American Freerunners Build Sport, Careers at Home

A new wave of talented freerunners from the U.S. is working to show the world what they can do.
Jesse La Flair at Red Bull Art of Motion © Samo Vidic/Red Bull Content Pool
By Josh Rakic

You might not know it to look at him or to read his name, but Jesse La Flair — yep, real name — is one of the world’s top athletes. A freerunner in fact, who’s been in more films this year than Ben Afleck.

Like Afleck’s Batman, you rarely see La Flair’s face, such is the role of a Hollywood stuntman. And he, too, is fighting a noble cause — to help bring freerunning to the world and get kids off the couch and into a sport that celebrates innovation and effort over no-holds-barred victory.

In the vein of skateboarding before it, La Flair is determined to see freerunning follow the same path forged by the Z Boys and Bones Brigade, and help freerunning transition from perceived novelty to high-participant sport. Hence the 31-year-old’s involvement in Red Bull Run the City, an unprecedented online video edit contest between nine of America’s best and emerging freerunning troupes representing their respective cities.

“It’s a weird thing where we’re at with the sport right now,” says La Flair, who went pro shortly after joining LA’s Tempest Freerunning Academy some six years ago.

“I feel freerunning is kind of where skateboarding was when I look back all those years ago, and then a bunch of committed guys had an influence on that sport that helped move it in the right direction to get it to where it is now. I kind of see myself as one of those guys, where every decision I make as part of Team Tempest can have a dramatic impact on the future of the sport — not just for myself but for millions of young kids getting into it.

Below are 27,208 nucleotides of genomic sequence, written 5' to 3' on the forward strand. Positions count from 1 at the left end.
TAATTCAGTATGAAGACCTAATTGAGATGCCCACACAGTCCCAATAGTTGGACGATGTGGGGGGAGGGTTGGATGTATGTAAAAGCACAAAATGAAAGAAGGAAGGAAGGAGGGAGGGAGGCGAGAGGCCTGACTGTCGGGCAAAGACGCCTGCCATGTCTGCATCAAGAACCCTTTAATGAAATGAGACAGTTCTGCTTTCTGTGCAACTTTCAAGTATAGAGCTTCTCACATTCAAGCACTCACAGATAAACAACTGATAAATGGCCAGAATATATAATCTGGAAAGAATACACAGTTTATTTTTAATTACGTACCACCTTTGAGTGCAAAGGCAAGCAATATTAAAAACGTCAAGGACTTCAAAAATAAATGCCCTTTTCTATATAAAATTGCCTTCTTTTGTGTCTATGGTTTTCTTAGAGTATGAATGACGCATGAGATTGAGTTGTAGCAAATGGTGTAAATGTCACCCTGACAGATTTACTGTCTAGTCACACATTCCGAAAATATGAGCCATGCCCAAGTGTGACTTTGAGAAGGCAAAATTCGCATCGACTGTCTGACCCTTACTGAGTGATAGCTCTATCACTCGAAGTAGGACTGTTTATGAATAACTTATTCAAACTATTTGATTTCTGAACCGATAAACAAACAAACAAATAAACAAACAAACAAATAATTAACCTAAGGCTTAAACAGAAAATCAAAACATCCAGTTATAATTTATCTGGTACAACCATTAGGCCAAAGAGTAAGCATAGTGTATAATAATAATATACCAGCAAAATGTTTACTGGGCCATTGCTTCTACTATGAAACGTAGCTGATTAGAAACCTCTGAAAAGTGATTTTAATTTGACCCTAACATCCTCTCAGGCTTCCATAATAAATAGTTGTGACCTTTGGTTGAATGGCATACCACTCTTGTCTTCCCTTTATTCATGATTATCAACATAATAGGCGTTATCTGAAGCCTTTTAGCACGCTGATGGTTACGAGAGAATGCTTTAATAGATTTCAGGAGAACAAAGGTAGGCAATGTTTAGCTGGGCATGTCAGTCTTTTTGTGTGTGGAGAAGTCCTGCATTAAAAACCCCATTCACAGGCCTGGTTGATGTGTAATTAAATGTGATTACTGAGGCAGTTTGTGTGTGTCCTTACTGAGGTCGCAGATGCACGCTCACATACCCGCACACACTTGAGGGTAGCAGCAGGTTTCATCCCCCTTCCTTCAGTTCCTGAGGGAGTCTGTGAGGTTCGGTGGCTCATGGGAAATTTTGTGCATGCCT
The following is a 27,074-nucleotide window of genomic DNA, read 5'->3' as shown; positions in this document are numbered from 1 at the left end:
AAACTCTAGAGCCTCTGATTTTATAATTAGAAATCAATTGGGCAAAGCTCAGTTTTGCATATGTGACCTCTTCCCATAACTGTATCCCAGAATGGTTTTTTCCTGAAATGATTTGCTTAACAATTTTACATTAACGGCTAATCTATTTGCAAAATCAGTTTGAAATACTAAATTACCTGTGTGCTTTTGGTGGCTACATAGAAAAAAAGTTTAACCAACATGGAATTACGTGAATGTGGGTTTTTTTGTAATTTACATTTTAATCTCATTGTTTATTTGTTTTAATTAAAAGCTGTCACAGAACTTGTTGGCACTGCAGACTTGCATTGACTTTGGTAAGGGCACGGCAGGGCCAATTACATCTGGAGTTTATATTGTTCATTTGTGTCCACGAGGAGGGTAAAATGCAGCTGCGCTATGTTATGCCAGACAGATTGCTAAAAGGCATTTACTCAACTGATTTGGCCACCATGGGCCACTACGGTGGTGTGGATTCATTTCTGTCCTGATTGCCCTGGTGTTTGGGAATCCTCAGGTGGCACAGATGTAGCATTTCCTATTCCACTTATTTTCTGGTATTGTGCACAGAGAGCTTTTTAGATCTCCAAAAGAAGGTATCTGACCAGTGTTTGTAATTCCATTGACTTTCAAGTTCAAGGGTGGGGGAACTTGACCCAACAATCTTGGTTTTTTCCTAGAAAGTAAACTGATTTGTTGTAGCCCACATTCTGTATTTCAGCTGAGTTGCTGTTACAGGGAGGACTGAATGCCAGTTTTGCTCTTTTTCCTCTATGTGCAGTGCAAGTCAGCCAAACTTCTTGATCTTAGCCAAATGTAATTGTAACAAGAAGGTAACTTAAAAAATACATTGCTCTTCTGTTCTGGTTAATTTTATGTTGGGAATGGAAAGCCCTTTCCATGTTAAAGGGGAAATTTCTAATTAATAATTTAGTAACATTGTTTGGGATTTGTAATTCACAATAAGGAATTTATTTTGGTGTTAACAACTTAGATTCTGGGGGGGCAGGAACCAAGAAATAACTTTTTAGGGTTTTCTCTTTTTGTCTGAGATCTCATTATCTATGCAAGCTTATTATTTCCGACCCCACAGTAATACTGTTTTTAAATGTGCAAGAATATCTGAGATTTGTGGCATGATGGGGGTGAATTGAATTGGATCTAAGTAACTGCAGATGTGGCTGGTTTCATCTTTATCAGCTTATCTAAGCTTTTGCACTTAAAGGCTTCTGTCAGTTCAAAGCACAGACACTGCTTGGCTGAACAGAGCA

“It’s a responsibility that I’ve self-bestowed and I take it really seriously. Some guys think it’s ridiculous how serious I take it, but I’m looking at it as a bigger picture.”

La Flair’s a freerunning pioneer who’s helped the sport develop from a niche crowd of creative parkour adaptors to an action sports phenomenon. And he’s enjoyed the fruits of his labor so far, most recently utilizing his hard-charging freerunning skills in "X-Men: Apocalypse" as the body double of kinetic mutant Nightcrawler - an aptly named role if there ever was one. And while a larger scale film career beckons, the former semi-pro inline skater’s sole interest — at least for the time being — is in growing the sport of freerunning.

Which means should Team Tempest come up short after four installments of videos and public voting in Red Bull Run the City, he’ll be celebrating even harder.

“Winning a competition like this isn’t what it’s about for me, it’s another avenue to help promote and grow the sport,” La Flair continues.

“No matter which team wins, the sport of freerunning will win. Win or lose, it’s an opportunity for the world to see the gnarly shit that so many of these people are doing all around the world.”

Alfred Scott Competes at Art of Motion © Predrag Vuckovic/Red Bull Content Pool